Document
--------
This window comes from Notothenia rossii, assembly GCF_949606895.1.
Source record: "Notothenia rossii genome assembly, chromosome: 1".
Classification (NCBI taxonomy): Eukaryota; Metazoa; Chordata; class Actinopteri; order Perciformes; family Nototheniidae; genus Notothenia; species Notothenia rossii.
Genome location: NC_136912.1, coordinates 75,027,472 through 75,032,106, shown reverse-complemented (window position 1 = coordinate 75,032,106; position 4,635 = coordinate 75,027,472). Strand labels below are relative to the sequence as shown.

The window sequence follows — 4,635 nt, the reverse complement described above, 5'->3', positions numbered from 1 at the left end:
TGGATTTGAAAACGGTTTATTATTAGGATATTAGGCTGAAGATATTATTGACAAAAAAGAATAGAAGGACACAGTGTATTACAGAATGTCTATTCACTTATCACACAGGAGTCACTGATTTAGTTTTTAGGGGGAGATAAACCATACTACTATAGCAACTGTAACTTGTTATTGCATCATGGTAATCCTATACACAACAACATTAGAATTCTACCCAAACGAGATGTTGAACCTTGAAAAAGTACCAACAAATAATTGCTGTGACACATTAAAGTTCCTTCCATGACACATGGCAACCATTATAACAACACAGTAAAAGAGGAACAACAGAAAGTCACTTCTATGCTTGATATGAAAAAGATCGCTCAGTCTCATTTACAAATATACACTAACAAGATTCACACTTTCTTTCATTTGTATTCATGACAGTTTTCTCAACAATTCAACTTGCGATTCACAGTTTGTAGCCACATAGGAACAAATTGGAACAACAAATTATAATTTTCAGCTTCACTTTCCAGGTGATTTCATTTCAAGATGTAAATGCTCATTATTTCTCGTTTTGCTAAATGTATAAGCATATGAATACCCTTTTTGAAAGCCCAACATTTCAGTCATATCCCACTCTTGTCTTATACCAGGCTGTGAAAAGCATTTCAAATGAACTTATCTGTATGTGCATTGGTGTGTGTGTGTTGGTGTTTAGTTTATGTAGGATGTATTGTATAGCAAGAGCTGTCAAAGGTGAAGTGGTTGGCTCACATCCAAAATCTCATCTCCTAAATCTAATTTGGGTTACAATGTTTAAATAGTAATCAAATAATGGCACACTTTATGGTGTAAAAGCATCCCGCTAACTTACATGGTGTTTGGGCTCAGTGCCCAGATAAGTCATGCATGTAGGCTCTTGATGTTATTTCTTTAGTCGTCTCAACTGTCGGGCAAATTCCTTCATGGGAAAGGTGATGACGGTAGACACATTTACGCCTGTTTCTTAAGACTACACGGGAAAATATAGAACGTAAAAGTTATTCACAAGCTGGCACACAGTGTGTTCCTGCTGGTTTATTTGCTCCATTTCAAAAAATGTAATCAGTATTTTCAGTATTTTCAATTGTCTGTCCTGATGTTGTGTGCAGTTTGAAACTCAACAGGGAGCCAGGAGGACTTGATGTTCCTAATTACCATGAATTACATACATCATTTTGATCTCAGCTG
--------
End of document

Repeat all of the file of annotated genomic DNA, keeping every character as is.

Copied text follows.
This window comes from Notothenia rossii, assembly GCF_949606895.1.
Source record: "Notothenia rossii genome assembly, chromosome: 1".
Classification (NCBI taxonomy): Eukaryota; Metazoa; Chordata; class Actinopteri; order Perciformes; family Nototheniidae; genus Notothenia; species Notothenia rossii.
Genome location: NC_136912.1, coordinates 75,027,472 through 75,032,106, shown reverse-complemented (window position 1 = coordinate 75,032,106; position 4,635 = coordinate 75,027,472). Strand labels below are relative to the sequence as shown.

The window sequence follows — 4,635 nt, the reverse complement described above, 5'->3', positions numbered from 1 at the left end:
TGGATTTGAAAACGGTTTATTATTAGGATATTAGGCTGAAGATATTATTGACAAAAAAGAATAGAAGGACACAGTGTATTACAGAATGTCTATTCACTTATCACACAGGAGTCACTGATTTAGTTTTTAGGGGGAGATAAACCATACTACTATAGCAACTGTAACTTGTTATTGCATCATGGTAATCCTATACACAACAACATTAGAATTCTACCCAAACGAGATGTTGAACCTTGAAAAAGTACCAACAAATAATTGCTGTGACACATTAAAGTTCCTTCCATGACACATGGCAACCATTATAACAACACAGTAAAAGAGGAACAACAGAAAGTCACTTCTATGCTTGATATGAAAAAGATCGCTCAGTCTCATTTACAAATATACACTAACAAGATTCACACTTTCTTTCATTTGTATTCATGACAGTTTTCTCAACAATTCAACTTGCGATTCACAGTTTGTAGCCACATAGGAACAAATTGGAACAACAAATTATAATTTTCAGCTTCACTTTCCAGGTGATTTCATTTCAAGATGTAAATGCTCATTATTTCTCGTTTTGCTAAATGTATAAGCATATGAATACCCTTTTTGAAAGCCCAACATTTCAGTCATATCCCACTCTTGTCTTATACCAGGCTGTGAAAAGCATTTCAAATGAACTTATCTGTATGTGCATTGGTGTGTGTGTGTTGGTGTTTAGTTTATGTAGGATGTATTGTATAGCAAGAGCTGTCAAAGGTGAAGTGGTTGGCTCACATCCAAAATCTCATCTCCTAAATCTAATTTGGGTTACAATGTTTAAATAGTAATCAAATAATGGCACACTTTATGGTGTAAAAGCATCCCGCTAACTTACATGGTGTTTGGGCTCAGTGCCCAGATAAGTCATGCATGTAGGCTCTTGATGTTATTTCTTTAGTCGTCTCAACTGTCGGGCAAATTCCTTCATGGGAAAGGTGATGACGGTAGACACATTTACGCCTGTTTCTTAAGACTACACGGGAAAATATAGAACGTAAAAGTTATTCACAAGCTGGCACACAGTGTGTTCCTGCTGGTTTATTTGCTCCATTTCAAAAAATGTAATCAGTATTTTCAGTATTTTCAATTGTCTGTCCTGATGTTGTGTGCAGTTTGAAACTCAACAGGGAGCCAGGAGGACTTGATGTTCCTAATTACCATGAATTACATACATCATTTTGATCTCAGCTG